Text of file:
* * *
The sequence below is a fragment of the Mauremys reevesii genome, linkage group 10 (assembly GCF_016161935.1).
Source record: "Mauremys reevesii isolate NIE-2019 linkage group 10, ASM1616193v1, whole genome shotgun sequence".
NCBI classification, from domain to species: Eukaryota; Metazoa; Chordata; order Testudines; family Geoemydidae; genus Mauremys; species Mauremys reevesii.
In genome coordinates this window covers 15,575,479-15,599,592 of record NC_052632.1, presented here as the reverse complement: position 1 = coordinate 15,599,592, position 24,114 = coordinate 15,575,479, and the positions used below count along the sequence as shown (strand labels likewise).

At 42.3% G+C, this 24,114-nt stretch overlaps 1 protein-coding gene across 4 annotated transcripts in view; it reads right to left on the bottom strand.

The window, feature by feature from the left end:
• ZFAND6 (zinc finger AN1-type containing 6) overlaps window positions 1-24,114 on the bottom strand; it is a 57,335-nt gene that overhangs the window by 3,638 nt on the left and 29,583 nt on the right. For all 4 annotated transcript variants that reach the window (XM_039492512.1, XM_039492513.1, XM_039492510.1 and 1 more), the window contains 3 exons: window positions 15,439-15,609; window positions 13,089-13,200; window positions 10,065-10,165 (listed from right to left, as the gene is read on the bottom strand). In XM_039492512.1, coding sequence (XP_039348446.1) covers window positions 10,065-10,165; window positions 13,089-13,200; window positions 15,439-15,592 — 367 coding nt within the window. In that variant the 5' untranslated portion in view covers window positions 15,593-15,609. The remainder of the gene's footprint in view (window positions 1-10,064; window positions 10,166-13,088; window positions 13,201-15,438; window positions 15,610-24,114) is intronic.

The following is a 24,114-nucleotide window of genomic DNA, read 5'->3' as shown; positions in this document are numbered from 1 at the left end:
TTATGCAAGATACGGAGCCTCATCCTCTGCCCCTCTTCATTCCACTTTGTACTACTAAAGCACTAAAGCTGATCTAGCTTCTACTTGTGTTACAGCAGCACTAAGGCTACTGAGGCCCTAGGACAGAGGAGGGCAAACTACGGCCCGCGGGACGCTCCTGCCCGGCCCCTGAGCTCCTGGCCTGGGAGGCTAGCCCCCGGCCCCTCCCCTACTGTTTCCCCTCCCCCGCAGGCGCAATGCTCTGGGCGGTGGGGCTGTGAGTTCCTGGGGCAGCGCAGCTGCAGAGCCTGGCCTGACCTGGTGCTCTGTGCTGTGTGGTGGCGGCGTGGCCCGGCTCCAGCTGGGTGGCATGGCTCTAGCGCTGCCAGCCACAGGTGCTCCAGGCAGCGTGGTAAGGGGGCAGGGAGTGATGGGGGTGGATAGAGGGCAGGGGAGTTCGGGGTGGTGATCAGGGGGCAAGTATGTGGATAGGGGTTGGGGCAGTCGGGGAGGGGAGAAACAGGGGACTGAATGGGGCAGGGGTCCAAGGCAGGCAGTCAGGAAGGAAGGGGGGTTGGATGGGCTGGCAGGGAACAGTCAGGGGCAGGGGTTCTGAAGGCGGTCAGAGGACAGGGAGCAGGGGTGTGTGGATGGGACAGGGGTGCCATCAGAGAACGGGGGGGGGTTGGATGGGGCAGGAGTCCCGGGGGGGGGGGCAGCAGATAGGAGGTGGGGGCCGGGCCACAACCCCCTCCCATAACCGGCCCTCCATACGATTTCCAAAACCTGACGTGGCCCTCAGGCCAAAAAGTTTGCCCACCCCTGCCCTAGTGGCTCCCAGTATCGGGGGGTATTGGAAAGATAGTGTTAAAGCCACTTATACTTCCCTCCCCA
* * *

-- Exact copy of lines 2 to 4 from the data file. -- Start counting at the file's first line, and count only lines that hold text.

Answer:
Source record: "Mauremys reevesii isolate NIE-2019 linkage group 10, ASM1616193v1, whole genome shotgun sequence".
NCBI classification, from domain to species: Eukaryota; Metazoa; Chordata; order Testudines; family Geoemydidae; genus Mauremys; species Mauremys reevesii.
In genome coordinates this window covers 15,575,479-15,599,592 of record NC_052632.1, presented here as the reverse complement: position 1 = coordinate 15,599,592, position 24,114 = coordinate 15,575,479, and the positions used below count along the sequence as shown (strand labels likewise).